(Recasts with bill passage, adds comments from White House,
By Toni Clarke
Nov 30 The U.S. House of Representatives on
Wednesday passed a sweeping, $6.3 billion bill that supporters
say will spur medical innovation, speed access to new drugs,
expand access to mental health treatment and battle the opioid
The 21st Century Cures Act had widespread bipartisan
support, including the backing of the Obama administration,
although critics have said it gives massive handouts to the
pharmaceutical industry while making cuts to public health
programs and the Medicare health insurance program for seniors.
Two years in the making, the legislation contains 19 core
bills, including measures to advance personalized medicine,
shorten drug approval review times and boost Alzheimer's and
cancer research. The House passed the bill by a vote of 392-26.
The Senate is expected to vote on it next week.
The White House said in a statement after the House vote:
"The Senate should promptly pass this bill so that the President
can sign it."
The bill, sponsored by Republican Representative Fred Upton
of Michigan, authorizes $4.8 billion to the National Institutes
of Health and $500 million to the Food and Drug Administration
to streamline the clinical trial process and hire new staff.
It also envisions $1 billion over two years to battle opioid
and heroin abuse and $1.8 billion to support Vice President Joe
Biden's Cancer Moonshot initiative, designed to speed research
into new cancer therapies.
Critics of the legislation, including Democratic Senators
Elizabeth Warren of Massachusetts and Jeff Merkley of Oregon,
and Democratic Representative James McDermott of Washington,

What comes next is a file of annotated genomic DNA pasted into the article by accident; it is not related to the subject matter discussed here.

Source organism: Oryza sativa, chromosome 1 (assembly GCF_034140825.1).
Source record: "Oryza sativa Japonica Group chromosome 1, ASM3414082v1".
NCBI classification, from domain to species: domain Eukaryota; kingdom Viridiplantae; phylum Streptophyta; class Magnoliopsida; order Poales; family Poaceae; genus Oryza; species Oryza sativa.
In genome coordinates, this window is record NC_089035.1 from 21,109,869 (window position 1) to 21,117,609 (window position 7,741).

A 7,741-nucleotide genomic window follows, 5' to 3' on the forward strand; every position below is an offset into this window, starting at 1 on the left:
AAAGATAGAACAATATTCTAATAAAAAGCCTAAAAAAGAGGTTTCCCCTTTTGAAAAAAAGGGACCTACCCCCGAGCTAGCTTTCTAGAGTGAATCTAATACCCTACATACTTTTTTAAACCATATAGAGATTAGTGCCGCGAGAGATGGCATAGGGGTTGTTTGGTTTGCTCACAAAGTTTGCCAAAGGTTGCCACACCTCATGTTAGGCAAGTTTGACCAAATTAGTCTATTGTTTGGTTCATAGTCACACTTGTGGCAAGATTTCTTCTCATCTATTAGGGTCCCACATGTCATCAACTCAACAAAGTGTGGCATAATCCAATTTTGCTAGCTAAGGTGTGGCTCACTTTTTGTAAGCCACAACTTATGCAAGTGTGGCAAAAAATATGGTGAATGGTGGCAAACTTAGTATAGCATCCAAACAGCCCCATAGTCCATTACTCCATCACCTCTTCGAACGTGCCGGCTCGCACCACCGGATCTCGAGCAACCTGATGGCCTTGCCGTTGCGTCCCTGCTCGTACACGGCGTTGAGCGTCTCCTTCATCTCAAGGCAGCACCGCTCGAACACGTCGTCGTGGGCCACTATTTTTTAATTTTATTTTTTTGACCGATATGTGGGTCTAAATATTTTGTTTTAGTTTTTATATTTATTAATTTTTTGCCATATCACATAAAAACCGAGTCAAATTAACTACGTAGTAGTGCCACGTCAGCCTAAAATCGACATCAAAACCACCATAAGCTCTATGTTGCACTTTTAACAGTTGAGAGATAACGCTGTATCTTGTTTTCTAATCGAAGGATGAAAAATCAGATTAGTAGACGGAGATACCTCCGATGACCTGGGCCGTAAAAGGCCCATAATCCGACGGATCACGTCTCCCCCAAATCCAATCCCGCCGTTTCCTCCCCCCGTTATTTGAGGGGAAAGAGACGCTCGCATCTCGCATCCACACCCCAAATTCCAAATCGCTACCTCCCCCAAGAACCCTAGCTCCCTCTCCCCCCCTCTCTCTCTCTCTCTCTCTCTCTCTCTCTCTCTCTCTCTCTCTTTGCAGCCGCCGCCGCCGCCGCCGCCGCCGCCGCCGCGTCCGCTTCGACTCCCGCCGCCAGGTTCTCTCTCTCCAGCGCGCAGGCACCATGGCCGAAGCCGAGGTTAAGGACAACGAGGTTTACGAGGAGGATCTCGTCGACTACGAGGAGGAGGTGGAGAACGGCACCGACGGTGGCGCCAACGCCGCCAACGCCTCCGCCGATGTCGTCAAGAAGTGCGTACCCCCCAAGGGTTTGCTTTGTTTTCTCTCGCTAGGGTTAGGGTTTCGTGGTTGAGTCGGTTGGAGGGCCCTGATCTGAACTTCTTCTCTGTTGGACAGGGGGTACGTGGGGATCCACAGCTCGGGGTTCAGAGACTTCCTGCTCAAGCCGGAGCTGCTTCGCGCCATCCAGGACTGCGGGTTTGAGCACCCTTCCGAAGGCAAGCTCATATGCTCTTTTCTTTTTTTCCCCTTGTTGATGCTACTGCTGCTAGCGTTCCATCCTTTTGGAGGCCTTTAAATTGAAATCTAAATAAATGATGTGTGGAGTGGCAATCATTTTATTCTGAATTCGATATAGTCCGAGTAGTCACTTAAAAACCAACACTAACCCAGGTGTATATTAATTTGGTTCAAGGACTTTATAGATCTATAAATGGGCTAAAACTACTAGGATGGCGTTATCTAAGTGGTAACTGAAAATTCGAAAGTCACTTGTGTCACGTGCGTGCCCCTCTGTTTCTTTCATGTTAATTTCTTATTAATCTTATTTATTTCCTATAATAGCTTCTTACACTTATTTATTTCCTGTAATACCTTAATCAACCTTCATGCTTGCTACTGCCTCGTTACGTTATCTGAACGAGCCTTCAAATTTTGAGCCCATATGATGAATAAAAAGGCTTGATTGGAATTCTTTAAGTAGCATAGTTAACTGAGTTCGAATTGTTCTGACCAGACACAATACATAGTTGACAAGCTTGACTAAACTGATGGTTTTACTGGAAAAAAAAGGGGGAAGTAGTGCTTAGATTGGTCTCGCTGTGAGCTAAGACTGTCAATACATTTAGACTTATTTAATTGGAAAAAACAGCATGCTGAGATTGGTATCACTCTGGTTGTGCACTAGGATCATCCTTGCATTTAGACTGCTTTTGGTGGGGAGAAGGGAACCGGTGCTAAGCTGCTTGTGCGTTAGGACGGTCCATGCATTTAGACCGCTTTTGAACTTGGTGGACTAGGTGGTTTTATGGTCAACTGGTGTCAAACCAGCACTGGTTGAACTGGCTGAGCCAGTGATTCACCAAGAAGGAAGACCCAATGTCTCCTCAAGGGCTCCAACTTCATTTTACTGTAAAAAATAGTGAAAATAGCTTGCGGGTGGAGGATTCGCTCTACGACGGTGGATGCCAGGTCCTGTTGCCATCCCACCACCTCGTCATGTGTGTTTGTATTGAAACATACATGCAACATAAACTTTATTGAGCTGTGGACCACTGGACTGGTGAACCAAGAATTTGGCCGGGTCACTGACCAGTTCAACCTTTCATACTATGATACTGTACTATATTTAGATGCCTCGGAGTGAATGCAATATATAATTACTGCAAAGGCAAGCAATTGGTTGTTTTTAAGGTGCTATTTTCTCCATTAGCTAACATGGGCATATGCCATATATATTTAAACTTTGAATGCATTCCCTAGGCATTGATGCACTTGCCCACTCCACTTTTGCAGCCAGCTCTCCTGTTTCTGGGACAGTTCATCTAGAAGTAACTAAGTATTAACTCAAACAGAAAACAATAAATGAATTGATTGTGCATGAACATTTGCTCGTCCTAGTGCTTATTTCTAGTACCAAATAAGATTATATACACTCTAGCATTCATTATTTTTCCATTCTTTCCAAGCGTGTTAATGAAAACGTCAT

have said the funds may not ultimately be forthcoming as they
must be appropriated by separate funding bills.
In the meantime, changes to the FDA's regulatory authority
would be law. Those changes, critics said, would lower standards
for drug approvals and jeopardize patient safety.
"We put the FDA in the position of protecting the American
public and then we cut them out at the knees," McDermott said
before the vote, adding the bill would open the door for
companies "to push out any drug they want."
Money to pay for the bill would be offset by reductions in
other spending, including Medicaid payments for some medical
equipment and through the sale of oil from the Strategic
Petroleum Reserve, something the administration said "continues
a bad precedent of selling off longer term energy security
assets to satisfy near term budget scoring needs."
House Speaker Paul Ryan said the measure "is going to be a
game-changer," adding: "It will fundamentally transform the way
that we treat and cure diseases in this country."
A provision that would have made it easier for companies to
conceal payments to doctors under the guise of continuing
education was dropped at the last minute. Republican Senator
Charles Grassley of Iowa had opposed the provision.
"This is good news for transparency and the public,"
Grassley said in a statement on Tuesday. "With drug prices
through the roof, the way drug and device makers spend money is
of more public interest than ever."
Patient advocates support the bill, which requires that
their voices be brought more formally into the drug approval
process. Patients have increasingly put pressure on the FDA to
approve drugs even if evidence that they work is slim.
The bill expands access to mental health treatment and
services. Vern Buchanan, Republican representative from Florida,
called the provision "a breath of fresh air after decades of
(Reporting by Toni Clarke; Additional reporting by Richard
Cowan; Editing by Tom Brown and Peter Cooney)